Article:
In this analogy, headless commerce is the alternative to the package vacation. What headless does is provide you with the foundation – the plane ticket and the hotel – but allows you to be in charge of everything else. For the traveler, that means choosing how you want to find your way around, using a map, an app, or a virtual reality headset, plus what attractions to visit, where to eat and when the day begins and ends. 

Headless architecture gives brands the same kind of freedom and flexibility. It provides a strong commerce foundation on the backend while allowing you to choose and customize everything else on the frontend, so you can meet the needs of your business and exceed customer expectations.

To gain a greater understanding of how frontend, GraphQL and headless fit into the modern commerce equation, read our blog post, “Exploring the differences: Traditional CMS vs. headless CMS and the role of commercetools Frontend”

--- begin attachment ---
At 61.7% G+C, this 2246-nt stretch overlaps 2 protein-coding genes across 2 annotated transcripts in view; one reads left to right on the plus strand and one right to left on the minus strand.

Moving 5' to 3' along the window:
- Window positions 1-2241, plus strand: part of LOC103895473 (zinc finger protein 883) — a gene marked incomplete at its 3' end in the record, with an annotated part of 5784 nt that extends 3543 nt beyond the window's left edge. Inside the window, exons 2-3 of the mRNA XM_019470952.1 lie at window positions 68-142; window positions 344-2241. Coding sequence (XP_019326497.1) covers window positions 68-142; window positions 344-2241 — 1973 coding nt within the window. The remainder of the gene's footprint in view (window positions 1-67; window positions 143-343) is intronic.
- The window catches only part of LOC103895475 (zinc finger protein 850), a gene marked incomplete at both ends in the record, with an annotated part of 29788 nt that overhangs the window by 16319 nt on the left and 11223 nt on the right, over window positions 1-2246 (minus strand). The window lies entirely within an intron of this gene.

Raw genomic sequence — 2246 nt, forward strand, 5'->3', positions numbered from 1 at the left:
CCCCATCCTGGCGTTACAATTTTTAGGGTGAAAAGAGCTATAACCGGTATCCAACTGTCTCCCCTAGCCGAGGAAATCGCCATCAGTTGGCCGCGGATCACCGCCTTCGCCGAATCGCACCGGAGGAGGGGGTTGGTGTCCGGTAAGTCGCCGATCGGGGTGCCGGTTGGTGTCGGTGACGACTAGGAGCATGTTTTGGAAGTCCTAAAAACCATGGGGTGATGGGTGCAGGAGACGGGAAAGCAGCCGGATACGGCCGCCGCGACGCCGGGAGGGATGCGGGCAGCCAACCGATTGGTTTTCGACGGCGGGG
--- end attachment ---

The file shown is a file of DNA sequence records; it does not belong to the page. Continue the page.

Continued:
Anita Temple headshot
Anita Temple
Corporate Journalist, commercetools

Anita J. Temple is the Corporate Journalist at commercetools. She was a fashion editor at Women’s Wear Daily (WWD) and W Magazine before launching a career as a freelance writer and creative producer. She has written content and worked on a wide range of marketing projects for companies including Dreamworks, Walmart, Coca-Cola, Verizon, and Adidas.